Hybrids – Vehicles, Battery & Hydraulic Technology

Toshiba America Medical Systems Fleet Goes Green

December 2007, Green Fleet Magazine - Feature

by Cheryl Knight

Toshiba America Medical Systems (TAMS), headquartered in Tustin, Calif., plans to replace its entire fleet of sales and services vehicles with hybrid cars during the next three years. The company is a global provider of diagnostic medical imaging systems and comprehensive medical solutions, such as computed tomography (CT), catheterization (Cath) and electrophysiology (EP) labs, X-ray, ultrasound, nuclear medicine, MRI, and information systems.

2010 Global Goal Set to Reduce Emissions by 25%
Toshiba Corporation has set a 2010 global goal of reducing its energy-originated CO2 emissions by 25 percent as well as non-CO2 greenhouse gas emissions by 35 percent. The current TAMS fleet consists of 500 leased vehicles, including 240 Dodge Caravans, 170 Chrysler 300s, 64 Toyota Sienna AWDs, and 26 Ford E-350 van conversions.

“The hybrids will take us closer to our goal of reducing emissions in logistics from company cars and freight by 1 percent each year,” said Paul Biggins, director of regulatory affairs and head of the TAMS’ environmental affairs committee. “This is another step toward making Toshiba a more socially and environmentally responsible company.”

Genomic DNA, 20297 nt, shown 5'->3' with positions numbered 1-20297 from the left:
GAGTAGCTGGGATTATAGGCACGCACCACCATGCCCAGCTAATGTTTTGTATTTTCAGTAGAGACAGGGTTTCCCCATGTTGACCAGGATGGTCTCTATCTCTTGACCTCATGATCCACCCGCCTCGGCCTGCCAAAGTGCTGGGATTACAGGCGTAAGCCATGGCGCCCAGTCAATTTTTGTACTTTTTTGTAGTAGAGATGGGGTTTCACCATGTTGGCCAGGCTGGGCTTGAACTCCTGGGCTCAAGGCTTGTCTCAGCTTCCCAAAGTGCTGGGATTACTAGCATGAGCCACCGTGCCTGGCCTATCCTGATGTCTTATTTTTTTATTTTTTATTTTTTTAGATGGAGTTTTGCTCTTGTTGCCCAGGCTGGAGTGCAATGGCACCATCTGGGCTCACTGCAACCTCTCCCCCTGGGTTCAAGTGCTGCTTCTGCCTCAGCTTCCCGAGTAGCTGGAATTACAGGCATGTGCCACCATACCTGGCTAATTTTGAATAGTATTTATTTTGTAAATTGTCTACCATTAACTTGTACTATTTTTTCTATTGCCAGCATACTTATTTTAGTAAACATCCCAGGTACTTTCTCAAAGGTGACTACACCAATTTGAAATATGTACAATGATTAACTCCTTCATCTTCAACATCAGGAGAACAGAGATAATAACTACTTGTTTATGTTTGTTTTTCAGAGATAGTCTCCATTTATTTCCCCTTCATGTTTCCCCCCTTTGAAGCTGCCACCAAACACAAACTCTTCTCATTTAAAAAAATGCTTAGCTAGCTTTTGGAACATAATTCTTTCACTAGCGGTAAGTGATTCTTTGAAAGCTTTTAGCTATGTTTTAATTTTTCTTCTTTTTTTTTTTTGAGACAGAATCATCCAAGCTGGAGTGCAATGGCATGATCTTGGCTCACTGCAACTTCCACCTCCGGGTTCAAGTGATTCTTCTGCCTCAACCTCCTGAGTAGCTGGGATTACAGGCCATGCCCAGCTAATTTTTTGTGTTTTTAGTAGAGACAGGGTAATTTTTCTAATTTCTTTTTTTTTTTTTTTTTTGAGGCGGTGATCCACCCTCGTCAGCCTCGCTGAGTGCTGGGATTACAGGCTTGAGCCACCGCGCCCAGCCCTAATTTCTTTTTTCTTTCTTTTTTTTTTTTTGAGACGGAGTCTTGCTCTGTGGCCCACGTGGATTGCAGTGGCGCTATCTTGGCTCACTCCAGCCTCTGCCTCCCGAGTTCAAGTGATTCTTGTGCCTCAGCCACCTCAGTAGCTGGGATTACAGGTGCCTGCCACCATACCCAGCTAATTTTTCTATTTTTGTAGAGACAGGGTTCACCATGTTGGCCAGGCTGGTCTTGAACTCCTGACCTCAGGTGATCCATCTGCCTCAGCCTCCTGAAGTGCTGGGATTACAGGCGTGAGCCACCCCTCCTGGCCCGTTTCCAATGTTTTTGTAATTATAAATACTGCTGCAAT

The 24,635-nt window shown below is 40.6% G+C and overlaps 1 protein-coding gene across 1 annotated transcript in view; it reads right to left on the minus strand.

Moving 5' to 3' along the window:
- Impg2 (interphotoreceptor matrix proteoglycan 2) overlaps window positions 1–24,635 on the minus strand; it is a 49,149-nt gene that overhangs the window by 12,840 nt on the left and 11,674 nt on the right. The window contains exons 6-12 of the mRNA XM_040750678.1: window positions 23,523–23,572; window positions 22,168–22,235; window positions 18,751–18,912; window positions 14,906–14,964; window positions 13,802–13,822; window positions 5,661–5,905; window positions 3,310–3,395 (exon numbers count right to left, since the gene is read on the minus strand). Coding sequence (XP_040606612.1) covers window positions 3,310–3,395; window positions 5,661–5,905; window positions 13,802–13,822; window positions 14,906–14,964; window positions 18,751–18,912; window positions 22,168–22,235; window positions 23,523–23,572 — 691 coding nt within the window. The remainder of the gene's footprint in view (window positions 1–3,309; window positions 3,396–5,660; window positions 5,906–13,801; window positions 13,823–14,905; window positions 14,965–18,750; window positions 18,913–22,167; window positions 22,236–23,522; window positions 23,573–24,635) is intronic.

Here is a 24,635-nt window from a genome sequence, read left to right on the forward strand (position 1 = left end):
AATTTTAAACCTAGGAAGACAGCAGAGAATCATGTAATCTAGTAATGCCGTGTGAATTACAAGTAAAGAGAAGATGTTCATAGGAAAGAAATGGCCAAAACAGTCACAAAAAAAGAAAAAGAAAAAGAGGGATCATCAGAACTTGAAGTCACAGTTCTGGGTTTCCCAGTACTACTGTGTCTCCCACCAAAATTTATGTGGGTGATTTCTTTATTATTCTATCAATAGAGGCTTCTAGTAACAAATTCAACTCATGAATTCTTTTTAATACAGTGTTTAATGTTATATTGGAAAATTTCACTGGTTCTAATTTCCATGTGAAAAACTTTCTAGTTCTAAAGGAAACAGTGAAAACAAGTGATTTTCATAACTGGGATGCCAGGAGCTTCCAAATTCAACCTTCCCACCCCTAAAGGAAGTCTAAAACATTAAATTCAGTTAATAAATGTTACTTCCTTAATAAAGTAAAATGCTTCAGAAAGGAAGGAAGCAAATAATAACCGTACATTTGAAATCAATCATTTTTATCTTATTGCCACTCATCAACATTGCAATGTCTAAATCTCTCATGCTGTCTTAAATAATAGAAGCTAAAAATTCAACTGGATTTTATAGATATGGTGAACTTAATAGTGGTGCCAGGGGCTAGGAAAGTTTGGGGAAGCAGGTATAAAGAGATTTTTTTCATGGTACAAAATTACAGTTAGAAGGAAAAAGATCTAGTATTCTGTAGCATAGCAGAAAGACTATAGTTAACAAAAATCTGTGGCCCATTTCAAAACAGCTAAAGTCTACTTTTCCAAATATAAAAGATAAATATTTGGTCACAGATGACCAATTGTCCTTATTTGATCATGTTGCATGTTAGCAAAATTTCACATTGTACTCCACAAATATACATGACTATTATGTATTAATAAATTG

TAMS to Implement First Wave of Camry Hybrids by Year’s End
The first wave of hybrids soon to be implemented into TAMS’ fleet will be used by the company’s service and sales managers and account executives.

“We currently have 47 Camry Hybrids on order,” said Jeff Berg, manager, fleet and travel administration for TAMS. “By replacing our fleet with hybrid cars, we expect to reduce CO2 emissions from the vehicles by 25,000 lbs., and also save between $3,000 and $4,000 in fuel during the lifecycle of each vehicle.”

The Toyota Hybrid Synergy Drive System carries power between gas and electricity and/or both as needed. The first half of the combined 187-hp unit is a 147-hp 2.4L four-cylinder Atkinson-cycle engine mated to continuously variable transmission (CVT). The second half is a small, high torque 40-hp electric motor with a small inverter, compact battery, and a transaxle — a component that combines the transmission, differential, and drive into one integrated assembly, handling power from both engines.

Because there are times when the gas engine shuts down completely to conserve fuel, Toyota engineers have designed the air conditioning and power-steering systems to be driven electrically. There is also an ECO button that can control how much energy is being used by the climate control system.

The EPA estimates 40 mpg city/38 mpg highway for the Camry Hybrid.

“So far the only option that fits our fleet needs is the Toyota Camry Hybrid,” said Berg, who kept in close contact with TAMS’ local Toyota representative to ensure the vehicles were ordered in time to make their strict ordering due dates.

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